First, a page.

Words: 1311 - Pages: 6

Premium Essay

Marxist View of Crime and Deviance

...Assess the usefulness of Marxist theories in explaining crime and deviance Marxists sociologists believe that we live in a capitalist society which is divided into classes. They argue that society is based on conflict over the inequality of wealth and power between the bourgeoisie; the ruling capitalist class who own the means of production and the proletariat; the working class who are exploited by the bourgeoisie in order for them to gain profit. This is known as capitalism. The Marxist view on crime is based on three main elements. The first element is criminogenic capitalism, this suggests that crime is inevitable due to the fact that capitalism breeds crime in society. This is the idea that the exploitation of the working class can cause a rise in crime rates. For example, people in poverty may resort to crime in order to survive as crime may be the only way they can obtain consumer goods by committing utilitarian crimes which are crimes concerning money such as theft, embezzlement etc. In addition to this, alienation may also be another way to cause working class people to commit crime as the lack of control they have over their lives may lead to frustration and aggression which can result in non-utilitarian crimes which are crimes that do not concern money such as murder, violence, vandalism. Gordon, a sociologist believes that crime is a rational response to the capitalist system and it is found in all social classes. The second element is the state and law making;......

Words: 849 - Pages: 4

Premium Essay

Outline and Assess the Marxist Approach to Crime and Deviance

...Outline and assess the Marxist approach to crime and deviance (50) Crime is defined as an act that is punishable by law. It is socially constructed, meaning society decides what is considered to be a crime. Deviance is a violation of society’s norms. Individuals decide what is and isn’t deviant based on their own norms and values, therefore, deviance can also be viewed as a social construct. What is considered to be a crime or act of deviance may differ from different cultures since crime and deviance is culturally relative, where crimes are specific to a culture based on their own norms and values. Marxism is a conflict theory which sees society as a structure in which the economic base determines the shape of the superstructure, which is made up of all the other social institutions, such as the law or the education system. Their function is to serve the interests of the bourgeoisies and maintain a capitalist society. For Marxists, crime is ultimately a result of capitalism. Crime is inevitable to capitalism because capitalism is criminogenic, meaning it causes crime. Capitalism is based on exploitation of the working class, using them to serve the ruling class. It is damaging to the working class and gives rise to crime. Traditional Marxists argue that crime is a result of class inequality and poverty. Individuals in a state of poverty commit crime in order to rebel against their exploitation by the ruling class. David Gordon (1971) argued that crime is a rational......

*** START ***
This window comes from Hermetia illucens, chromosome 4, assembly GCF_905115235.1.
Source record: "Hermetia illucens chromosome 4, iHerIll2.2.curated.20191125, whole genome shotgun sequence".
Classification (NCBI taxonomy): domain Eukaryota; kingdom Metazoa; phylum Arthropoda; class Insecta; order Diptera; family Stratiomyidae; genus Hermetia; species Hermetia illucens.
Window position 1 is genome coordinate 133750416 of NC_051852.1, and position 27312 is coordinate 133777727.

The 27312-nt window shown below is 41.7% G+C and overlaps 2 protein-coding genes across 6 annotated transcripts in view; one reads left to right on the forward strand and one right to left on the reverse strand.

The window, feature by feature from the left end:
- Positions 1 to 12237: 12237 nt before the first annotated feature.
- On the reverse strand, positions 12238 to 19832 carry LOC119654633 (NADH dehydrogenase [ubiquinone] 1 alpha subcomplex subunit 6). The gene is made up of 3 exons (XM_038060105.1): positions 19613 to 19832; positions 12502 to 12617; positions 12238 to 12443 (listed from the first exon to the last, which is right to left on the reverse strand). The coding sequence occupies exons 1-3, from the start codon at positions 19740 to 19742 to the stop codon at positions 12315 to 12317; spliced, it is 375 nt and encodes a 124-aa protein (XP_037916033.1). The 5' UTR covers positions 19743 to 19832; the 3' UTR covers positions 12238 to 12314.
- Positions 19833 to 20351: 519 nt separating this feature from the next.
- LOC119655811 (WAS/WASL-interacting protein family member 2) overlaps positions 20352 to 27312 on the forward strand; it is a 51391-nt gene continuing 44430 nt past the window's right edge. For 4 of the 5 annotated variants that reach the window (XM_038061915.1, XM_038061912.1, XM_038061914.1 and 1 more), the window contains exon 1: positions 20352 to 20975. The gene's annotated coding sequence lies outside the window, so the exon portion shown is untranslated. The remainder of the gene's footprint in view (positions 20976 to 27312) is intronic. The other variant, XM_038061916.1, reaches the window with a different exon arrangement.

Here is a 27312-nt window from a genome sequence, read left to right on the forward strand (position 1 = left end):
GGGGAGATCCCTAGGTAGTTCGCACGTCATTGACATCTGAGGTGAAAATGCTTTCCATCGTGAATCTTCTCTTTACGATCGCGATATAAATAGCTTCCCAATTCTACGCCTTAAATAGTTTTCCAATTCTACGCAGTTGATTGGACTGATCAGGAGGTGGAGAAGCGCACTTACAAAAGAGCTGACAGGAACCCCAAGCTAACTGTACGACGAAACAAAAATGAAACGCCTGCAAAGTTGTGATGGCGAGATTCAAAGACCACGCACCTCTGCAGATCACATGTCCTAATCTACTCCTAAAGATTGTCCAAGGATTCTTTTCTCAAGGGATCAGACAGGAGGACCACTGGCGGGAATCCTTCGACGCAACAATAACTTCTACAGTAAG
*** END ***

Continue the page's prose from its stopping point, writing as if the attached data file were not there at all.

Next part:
Words: 1326 - Pages: 6

Premium Essay

Using Material from Item a and Elsewhere, Assess the View That Crime and Deviance Are the Product of Labelling Theory (21 Marks)

...Using material from item A and elsewhere, assess the view that crime and deviance are the product of labelling theory (21 marks) The labelling theory is a micro interactionist approach, this is because it focuses on how individuals construct the social world through face-face interactions. It recognises the concept of the `procedural self' where ones identity is continuously constructed and recognised in interaction with significant others, this results in the individual's behaviour, including that related to crime and deviance. If a certain group of people have committed crime in the past they are more likely to be thought as to reoffend. Sociologists such as Cicourel investigated ‘typifications’ which are stereotypes of young offenders meaning the police focus their attentions on these ‘types’ of people. Through typifications the police concentrate on working class areas closely attaching a negative label to them. Once a label has been attached through self-fulfilling prophecy the offenders are more likely to feel victimised so may be obliged to offend again or on the other hand they may try to break the stereotype. Similarly people tend to victimised in society due to their race. Piliavin and Briar argue that police arrest youth based on physical characteristics alone. Evidence of this happening could be reflected by the trend in the 70% rise in the number of blacks and Asians being stopped and searched. Stopping and searching people can be used as a precaution and...